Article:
Here’s what I read in 2018, in chronological order of when I finished it, as promised in my birthday post. I’ve highlighted a few in bold but in general I was pretty satisfied with almost all of my book choices this year. I’ve put a lot more time into the “deciding what to read” phase of things, and have also had some great help from friends there, and have been trying to balance and alternate titles that have stood the test of time and newer au courant books. Hot Seat: The Startup CEO Guidebook by Dan ShapiroThe Unbearable Lightness of Being by Milan Kundera (audio)A Higher Standard by Ann E. DunwoodyExtreme Ownership by Jocko Willink and Leif Babin (audio)The Boat by Nam LeCharlotte’s Web by E. B. WhiteNonviolent Communication by Marshall B. RosenbergHow to Say Goodbye by Wendy MacnaughtonWhen Things Fall Apart by Pema ChödrönSoul of an Octopus by Sy MontgomeryPoor Charlie’s Almanack by Charlie Munger and Peter KaufmanSam the Cat by Matthew KlamThe Prophet by Kahlil GibranThe Vegetarian by Han KangThe Paper Menagerie by Ken LiuAfter On: A Novel of Silicon Valley by Rob ReidThe Conquest of Happiness by Bertrand RussellHow to Write an Autobiographical Novel by Alexander CheeFicciones…

Source: WordPress

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Matt: Thich Nhat Hanh on Tea

Matt: Thich Nhat Hanh on Tea

Drink your tea slowly and reverently, as if it is the axis on which the world earth revolves – slowly, evenly, without rushing toward the future.

— Thich Nhat Hanh in The Miracle of Mindfulness


Drink your tea slowly and reverently, as if it is the axis on which the world earth revolves – slowly, evenly, without rushing toward the future.— Thich Nhat Hanh in The Miracle of Mindfulness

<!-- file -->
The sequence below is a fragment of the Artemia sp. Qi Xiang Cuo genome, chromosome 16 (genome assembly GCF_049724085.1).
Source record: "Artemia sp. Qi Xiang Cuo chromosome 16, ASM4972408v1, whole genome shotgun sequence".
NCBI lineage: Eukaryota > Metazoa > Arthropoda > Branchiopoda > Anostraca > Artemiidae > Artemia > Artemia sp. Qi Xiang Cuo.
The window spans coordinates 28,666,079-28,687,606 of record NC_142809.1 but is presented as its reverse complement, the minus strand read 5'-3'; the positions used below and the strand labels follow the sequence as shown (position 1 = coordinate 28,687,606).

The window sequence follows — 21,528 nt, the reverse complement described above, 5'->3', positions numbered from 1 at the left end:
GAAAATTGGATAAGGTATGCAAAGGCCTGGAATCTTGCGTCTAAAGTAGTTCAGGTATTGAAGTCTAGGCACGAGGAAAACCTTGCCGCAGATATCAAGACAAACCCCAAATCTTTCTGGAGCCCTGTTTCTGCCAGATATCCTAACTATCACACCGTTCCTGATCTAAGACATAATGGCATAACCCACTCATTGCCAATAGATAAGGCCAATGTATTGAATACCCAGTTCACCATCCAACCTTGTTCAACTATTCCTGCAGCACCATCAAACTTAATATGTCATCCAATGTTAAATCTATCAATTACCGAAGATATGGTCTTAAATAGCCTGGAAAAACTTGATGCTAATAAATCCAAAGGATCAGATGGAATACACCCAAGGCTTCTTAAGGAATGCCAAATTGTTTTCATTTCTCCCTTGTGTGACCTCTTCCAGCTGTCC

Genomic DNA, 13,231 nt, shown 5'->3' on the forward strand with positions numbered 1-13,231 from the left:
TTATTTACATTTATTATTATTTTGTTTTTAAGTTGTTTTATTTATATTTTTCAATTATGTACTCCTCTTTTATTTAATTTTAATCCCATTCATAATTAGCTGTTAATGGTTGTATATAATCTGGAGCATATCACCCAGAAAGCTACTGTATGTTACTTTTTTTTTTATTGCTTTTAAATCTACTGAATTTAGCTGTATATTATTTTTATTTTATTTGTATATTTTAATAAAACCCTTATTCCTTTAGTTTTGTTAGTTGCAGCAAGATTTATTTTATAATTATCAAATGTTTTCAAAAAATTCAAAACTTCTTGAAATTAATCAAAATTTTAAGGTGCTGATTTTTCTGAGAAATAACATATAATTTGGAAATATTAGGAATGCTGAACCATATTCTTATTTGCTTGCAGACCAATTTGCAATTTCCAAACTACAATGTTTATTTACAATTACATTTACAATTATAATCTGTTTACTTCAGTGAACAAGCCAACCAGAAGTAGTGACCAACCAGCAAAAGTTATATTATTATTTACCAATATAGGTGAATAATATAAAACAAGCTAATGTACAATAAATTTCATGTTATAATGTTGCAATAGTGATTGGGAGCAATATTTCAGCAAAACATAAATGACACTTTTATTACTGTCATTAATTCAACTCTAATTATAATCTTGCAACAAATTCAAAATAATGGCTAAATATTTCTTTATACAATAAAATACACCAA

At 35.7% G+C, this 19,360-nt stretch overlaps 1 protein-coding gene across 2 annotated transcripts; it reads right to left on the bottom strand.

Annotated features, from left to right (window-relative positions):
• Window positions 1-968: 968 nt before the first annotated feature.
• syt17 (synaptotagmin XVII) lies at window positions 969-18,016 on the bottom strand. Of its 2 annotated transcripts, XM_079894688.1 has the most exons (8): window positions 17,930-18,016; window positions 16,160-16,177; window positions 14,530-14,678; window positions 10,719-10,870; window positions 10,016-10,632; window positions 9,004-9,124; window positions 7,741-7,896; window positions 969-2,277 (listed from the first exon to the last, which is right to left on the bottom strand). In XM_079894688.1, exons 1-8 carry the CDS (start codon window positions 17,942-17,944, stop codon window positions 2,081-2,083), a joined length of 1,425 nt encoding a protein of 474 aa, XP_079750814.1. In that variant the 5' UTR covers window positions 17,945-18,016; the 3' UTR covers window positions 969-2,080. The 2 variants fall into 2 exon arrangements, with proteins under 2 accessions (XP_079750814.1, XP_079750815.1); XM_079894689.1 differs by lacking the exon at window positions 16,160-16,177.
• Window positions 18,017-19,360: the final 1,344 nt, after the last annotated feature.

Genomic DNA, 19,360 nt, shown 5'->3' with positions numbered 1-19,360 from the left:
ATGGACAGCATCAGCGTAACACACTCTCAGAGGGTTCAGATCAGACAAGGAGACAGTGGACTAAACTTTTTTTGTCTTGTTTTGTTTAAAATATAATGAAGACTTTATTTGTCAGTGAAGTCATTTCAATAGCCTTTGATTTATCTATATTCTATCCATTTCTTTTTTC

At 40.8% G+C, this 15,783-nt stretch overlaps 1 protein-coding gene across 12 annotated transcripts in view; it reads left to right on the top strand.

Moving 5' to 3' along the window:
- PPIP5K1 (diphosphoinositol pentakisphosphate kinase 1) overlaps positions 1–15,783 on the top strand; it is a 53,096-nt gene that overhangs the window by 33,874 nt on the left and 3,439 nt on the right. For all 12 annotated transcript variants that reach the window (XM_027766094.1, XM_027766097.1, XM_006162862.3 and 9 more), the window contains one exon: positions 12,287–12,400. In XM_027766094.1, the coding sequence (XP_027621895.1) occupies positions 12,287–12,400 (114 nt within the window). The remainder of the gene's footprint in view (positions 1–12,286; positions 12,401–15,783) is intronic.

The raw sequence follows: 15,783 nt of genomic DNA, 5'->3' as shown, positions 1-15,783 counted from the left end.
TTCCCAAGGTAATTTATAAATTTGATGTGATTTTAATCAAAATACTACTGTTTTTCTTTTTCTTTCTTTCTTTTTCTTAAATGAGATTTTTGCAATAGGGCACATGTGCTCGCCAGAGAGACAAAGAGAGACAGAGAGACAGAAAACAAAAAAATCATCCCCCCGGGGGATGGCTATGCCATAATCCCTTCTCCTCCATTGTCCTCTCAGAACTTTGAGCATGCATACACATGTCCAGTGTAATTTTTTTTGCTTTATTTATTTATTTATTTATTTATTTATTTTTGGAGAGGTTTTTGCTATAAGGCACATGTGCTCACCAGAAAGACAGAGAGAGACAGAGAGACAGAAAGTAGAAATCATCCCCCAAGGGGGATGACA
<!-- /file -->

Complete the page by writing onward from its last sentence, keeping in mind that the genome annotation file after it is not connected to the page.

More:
Source: WordPress

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Matt: My TED Video on the Future of Work

Matt: My TED Video on the Future of Work

I was thrilled to participate in TED’s new video series, The Way We Work, and not surprisingly I made the case that distributed work is where everything is headed.

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Why Working from Home Is Better for Business

This company is so dedicated to remote working that they literally don’t have an office. Here’s why a “distributed” workforce is better for business — and employees:

Posted by The Way We Work on Monday, January 14, 2019

What I really love about this video in particular is that we get into the specifics of how a company can start to embrace a culture of letting employees work from anywhere, even if it started out as a traditional office with everyone in the same place. Automattic never started that way, so even as we’ve scaled up to more than 840 people in 68 countries, there’s never been a question — it’s now built in to our entire culture.

For distributed work to scale up, it’s going to require more CEOs, workers, and managers to test the waters. Any company can experiment with distributed work — just pick a day or two of the week in which everyone works from home, I suggest Tuesdays and Thursdays, then build the tools and systems to support it. Yes, that may require some shuffling of meetings, or more written documentation versus verbal real-time discussion. But I think companies will be surprised how quickly it will “just work.”

If the companies don’t experiment, workers may force them to do it anyway:


I was thrilled to participate in TED’s new video series, The Way We Work, and not surprisingly I made the case that distributed work is where everything is headed. &version;Why Working from Home Is Better for BusinessThis company is so dedicated to remote working that they literally don’t have an office. Here’s why a “distributed” workforce is better for business — and employees:Posted by The Way We Work on Monday, January 14, 2019 What I really love about this video in particular is that we get into the specifics of how a company can start to embrace a culture of…

Source: WordPress